A user, on the other hand, has limited permissions.

  • Full user – can view all data and take actions
  • Restricted user – can view limited data and take limited actions
  • Associate – can’t directly view the GSC data but can act on your behalf based on the type of association.

So, before adding a user to Google Search Console, study and decide what kind of access you want them to have.

Now let’s study some of its features to understand how to use Google Search Console to improve your website’s visibility and performance.

Key Features Of Google Search Console

Google Search Console reports tell you all about your website performance and any prevalent errors.

Here are a few ways you can use GSC:

  1. Performance Report

One of the core features of Google Search Console is the Performance report. It gives you a comprehensive overview of how your website is performing in Google search results.

How? By showing you the following essential metrics:

Clicks: The number of times your website was clicked.

Impressions: The number of times your website was shown among other search results on Google.

Click-through rate: Percentage of people who saw your website and clicked through to browse your website further.

Average Position: The average ranking a particular keyword or page got on Google search results (during the timeframe you selected to view).

All of this data helps you identify which keywords and pages are driving the most traffic to your site and which ones need better optimization.

  1. URL Inspection Tool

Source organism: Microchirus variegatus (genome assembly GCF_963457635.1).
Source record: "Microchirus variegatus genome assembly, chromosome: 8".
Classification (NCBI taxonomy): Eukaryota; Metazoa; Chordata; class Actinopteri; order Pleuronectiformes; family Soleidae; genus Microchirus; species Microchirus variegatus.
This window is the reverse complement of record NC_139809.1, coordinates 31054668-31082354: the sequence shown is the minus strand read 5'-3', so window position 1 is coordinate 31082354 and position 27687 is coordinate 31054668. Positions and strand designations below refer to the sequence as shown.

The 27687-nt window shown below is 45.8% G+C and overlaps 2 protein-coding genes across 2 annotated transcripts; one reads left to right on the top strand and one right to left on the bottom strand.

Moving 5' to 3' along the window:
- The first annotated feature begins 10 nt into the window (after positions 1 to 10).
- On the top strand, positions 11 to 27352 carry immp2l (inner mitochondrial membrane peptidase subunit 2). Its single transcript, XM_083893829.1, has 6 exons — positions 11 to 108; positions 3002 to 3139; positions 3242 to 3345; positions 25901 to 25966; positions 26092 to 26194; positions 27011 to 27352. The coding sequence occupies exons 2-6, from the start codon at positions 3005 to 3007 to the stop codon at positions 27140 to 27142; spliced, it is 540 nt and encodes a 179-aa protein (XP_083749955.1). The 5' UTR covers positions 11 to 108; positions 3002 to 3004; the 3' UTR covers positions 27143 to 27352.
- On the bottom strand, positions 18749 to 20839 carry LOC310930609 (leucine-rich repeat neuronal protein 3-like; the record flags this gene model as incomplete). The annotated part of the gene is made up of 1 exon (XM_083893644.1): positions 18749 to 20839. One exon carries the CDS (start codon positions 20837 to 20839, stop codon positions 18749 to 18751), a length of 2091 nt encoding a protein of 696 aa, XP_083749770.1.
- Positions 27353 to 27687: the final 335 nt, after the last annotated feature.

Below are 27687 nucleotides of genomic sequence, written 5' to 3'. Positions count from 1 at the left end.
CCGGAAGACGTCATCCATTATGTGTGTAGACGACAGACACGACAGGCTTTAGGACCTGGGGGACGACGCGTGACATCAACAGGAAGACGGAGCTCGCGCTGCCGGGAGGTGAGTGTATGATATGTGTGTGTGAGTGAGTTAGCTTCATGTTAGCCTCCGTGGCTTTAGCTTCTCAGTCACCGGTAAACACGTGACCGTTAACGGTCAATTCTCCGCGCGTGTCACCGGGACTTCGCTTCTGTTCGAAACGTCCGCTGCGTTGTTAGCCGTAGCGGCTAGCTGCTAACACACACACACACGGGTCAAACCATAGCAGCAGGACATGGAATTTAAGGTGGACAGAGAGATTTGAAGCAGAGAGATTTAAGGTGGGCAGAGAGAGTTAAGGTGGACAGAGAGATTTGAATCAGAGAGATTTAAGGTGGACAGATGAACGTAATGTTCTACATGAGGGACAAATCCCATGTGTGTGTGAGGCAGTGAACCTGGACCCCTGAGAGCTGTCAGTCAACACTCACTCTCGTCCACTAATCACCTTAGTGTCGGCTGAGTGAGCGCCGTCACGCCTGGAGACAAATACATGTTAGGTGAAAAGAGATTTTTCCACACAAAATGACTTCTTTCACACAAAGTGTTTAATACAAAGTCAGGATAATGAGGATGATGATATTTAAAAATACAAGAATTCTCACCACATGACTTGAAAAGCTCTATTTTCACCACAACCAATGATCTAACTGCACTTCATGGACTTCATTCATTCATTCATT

This tool allows you to inspect specific URLs. You can compare your live website URL (page) with what Google has indexed and find out if there’s anything missing or not indexed.

Plus, you can find more information like technical errors, when a URL or page was crawled, how it looks at the time of crawling, etc.

This helps you understand how Google sees and interprets your content. Also, when there are any issues with indexing, the inspection tool will provide insights and suggestions to fix them, ensuring your pages are visible to searchers.

  1. Sitemaps Management

A “sitemap” is a website’s structure represented in a file – an XML file, to be precise.
It is essentially a list of all pages on your site, which helps search engines understand how to crawl and index it.

Google Search Console allows you to upload sitemaps for your website (or its sections) and monitor their status. Plus, you can also check any errors with the pages listed in them — such as missing images or broken links — and fix them.

Sitemaps are great for large websites with plenty of pages and content because it makes it easier for Google to crawl them and increase their search appearance.

  1. Index Coverage Report

The Coverage report offers a comprehensive overview of how Google is indexing your website. It shows you the indexed pages, which ones have issues, and why certain pages might not be indexed.

This information is invaluable for identifying and resolving crawling and indexing errors.

  1. Mobile Usability Report

With the increasing emphasis on mobile-friendly websites, the Mobile Usability report in GSC is crucial.

It highlights any mobile usability issues on your site, such as mobile-unfriendly fonts or small tap targets, which could negatively impact the user experience on mobile devices.
How can you find mobile usability issues?

Simple. Under the “Enhancements” tab, click “Mobile Usability.”

You’ll see any possible errors on the right side. Click on the error to see details and find out the affected page URL.

  1. Links and Backlink Data

Google Search Console provides data on the links that point to your website (external backlinks).

Since backlinks are one of the strongest ranking factors, it’s important that you identify high-quality links and disavow any harmful ones.

Thankfully, GSC lets you recognize all of them.

You can view the links report on the left sidebar.